Sarah Roush

Sarah Roush

It was a brilliant day with sunshine sparkling on the fresh snow from the night before. The church was filled with friends and family, quietly greeting each other.

In the back of the church, several young women walked down the center aisle to the soft music of the organ, lining up in the front of the altar. A white runner was unfurled and the flower girl came forward, delicately dropping petals as she went to join the others in front of the church.

Just out of sight, a young woman, a girl really, only 19 years of age awaited nervously. Her dress, a beautiful confection of satin and lace, with a fitted bodice and hoop skirts. Her veil with its crystal cap was pulled over her face.

She looked like a princess. Her father, quietly standing at her side, ready to escort his little girl. She bit her lip and looked pensive as the notes of the wedding march filled the air. Her bouquet of roses and lilies clutched tightly in one hand, the other onto her father’s sleeve. They proceeded past the celebrants and to their designated places for the ceremony. She faced her future husband; he was tall and handsome with his dark hair cut short, his blue eyes focusing on his willowy bride. Vows to honor were exchanged, as well as simple gold bands.

My parents were married 60 years ago today.

Sixty years. The diamond anniversary.

By no means was it a fairytale marriage. There were differences of opinion, family conflicts, struggles for financial security and health scares throughout the years. But they stayed together. They loved each other and were devoted to their relationship. They kept on going when it would have been easier to just give up. They raised their children, and for a while, took in a nephew and then a neighbor’s son. They provided stability, if not luxury. They served as examples of hard work and compassion.

They clung together as family members passed and celebrated new additions. In their middle years of marriage, they began to dance. Western-style square dancing provided a new social outlet and an opportunity to travel while dancing the complicated moves created an exercise routine, they both enjoyed. They took classes to become Master Gardeners, creating bountiful gardens and flowerbeds. Always, working side-by-side.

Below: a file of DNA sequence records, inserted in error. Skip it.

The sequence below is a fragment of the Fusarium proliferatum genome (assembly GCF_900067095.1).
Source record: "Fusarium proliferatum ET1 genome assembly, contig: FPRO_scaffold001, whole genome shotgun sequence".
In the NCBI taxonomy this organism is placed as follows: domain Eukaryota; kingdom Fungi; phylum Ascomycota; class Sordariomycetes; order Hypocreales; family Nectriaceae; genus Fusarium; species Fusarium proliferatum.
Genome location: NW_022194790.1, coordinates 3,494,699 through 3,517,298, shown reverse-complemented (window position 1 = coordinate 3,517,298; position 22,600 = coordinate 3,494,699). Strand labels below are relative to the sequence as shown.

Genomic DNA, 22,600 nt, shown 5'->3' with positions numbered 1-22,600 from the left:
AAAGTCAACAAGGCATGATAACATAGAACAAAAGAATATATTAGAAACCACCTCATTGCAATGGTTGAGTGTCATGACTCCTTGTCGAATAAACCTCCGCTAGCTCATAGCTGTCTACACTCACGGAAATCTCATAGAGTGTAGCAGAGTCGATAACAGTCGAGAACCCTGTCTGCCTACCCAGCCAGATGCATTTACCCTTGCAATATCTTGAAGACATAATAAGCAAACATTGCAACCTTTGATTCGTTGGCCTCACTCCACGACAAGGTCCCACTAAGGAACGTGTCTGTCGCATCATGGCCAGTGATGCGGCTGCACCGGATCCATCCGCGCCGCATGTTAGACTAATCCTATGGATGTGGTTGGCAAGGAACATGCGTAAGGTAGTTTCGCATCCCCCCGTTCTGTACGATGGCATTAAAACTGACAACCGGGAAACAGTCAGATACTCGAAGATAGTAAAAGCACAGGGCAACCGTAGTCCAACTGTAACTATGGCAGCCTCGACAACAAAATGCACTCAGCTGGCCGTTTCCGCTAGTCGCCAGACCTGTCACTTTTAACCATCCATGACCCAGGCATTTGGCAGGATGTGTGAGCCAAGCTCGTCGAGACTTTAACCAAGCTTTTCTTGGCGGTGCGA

When they retired, they planned to travel. They had a laundry list of places to go and family members to visit. Unfortunately, daddy’s health took a turn for the worse and the trips did not happen.

This couple honored their vows, “for richer or poorer, in sickness and health” even when they were irritated with each other, they worked out their differences and moved on.

Today, mom is more caregiver than helpmate, but the care and attention has not changed and even as he struggles to remember names and places, he clearly remembers her. His words fail him, but he still adores his bride of 60 years.

She helps him stand and takes his arm the same way she did six decades ago; and they walk down the hallway. Side-by-side, ready to face all that life has to offer, their love tempered by trials through the years, much like the diamond. Happy Anniversary Mom and Dad, your love is a beautiful thing to witness.

Written and submitted by Sarah Roush for The Circleville Herald. The views of this column may not necessarily reflect that of the newspaper.

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